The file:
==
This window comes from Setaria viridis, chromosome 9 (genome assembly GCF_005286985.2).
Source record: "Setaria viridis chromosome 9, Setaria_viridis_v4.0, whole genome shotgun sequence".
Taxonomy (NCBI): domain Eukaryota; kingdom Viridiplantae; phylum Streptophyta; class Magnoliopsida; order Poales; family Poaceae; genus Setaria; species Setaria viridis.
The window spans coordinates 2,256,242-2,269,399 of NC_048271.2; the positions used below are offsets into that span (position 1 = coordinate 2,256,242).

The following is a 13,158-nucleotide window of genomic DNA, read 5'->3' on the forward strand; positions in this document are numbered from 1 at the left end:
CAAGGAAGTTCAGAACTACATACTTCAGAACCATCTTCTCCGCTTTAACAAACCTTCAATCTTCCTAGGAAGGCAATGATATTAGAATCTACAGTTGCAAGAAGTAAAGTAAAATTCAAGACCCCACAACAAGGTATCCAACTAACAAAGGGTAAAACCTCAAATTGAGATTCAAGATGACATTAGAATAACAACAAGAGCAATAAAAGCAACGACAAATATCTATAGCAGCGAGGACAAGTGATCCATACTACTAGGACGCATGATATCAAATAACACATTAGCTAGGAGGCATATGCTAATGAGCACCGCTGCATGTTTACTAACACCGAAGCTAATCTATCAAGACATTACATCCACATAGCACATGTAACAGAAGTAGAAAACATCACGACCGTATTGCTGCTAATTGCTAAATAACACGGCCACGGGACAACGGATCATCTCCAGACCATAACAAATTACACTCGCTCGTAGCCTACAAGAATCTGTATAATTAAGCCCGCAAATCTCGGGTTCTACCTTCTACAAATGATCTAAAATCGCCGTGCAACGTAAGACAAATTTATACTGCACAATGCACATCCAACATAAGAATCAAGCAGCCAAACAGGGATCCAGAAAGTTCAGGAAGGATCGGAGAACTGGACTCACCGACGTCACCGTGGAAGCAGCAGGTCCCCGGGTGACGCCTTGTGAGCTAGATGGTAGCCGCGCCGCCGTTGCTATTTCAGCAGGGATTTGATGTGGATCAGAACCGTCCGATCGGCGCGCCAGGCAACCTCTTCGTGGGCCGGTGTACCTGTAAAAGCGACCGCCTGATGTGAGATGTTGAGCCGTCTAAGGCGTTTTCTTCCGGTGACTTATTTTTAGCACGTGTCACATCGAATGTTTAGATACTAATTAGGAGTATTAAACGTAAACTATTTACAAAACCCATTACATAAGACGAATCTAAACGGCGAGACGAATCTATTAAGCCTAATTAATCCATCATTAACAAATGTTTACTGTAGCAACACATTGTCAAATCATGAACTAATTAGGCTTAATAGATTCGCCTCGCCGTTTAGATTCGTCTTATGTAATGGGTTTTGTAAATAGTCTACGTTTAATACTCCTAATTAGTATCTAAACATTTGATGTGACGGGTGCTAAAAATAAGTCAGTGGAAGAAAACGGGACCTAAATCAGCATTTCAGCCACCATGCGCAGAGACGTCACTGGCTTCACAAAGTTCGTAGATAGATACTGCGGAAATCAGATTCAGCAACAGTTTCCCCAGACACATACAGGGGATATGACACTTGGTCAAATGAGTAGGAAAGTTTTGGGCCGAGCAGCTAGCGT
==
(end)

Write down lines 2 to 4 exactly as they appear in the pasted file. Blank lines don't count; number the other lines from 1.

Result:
Source record: "Setaria viridis chromosome 9, Setaria_viridis_v4.0, whole genome shotgun sequence".
Taxonomy (NCBI): domain Eukaryota; kingdom Viridiplantae; phylum Streptophyta; class Magnoliopsida; order Poales; family Poaceae; genus Setaria; species Setaria viridis.
The window spans coordinates 2,256,242-2,269,399 of NC_048271.2; the positions used below are offsets into that span (position 1 = coordinate 2,256,242).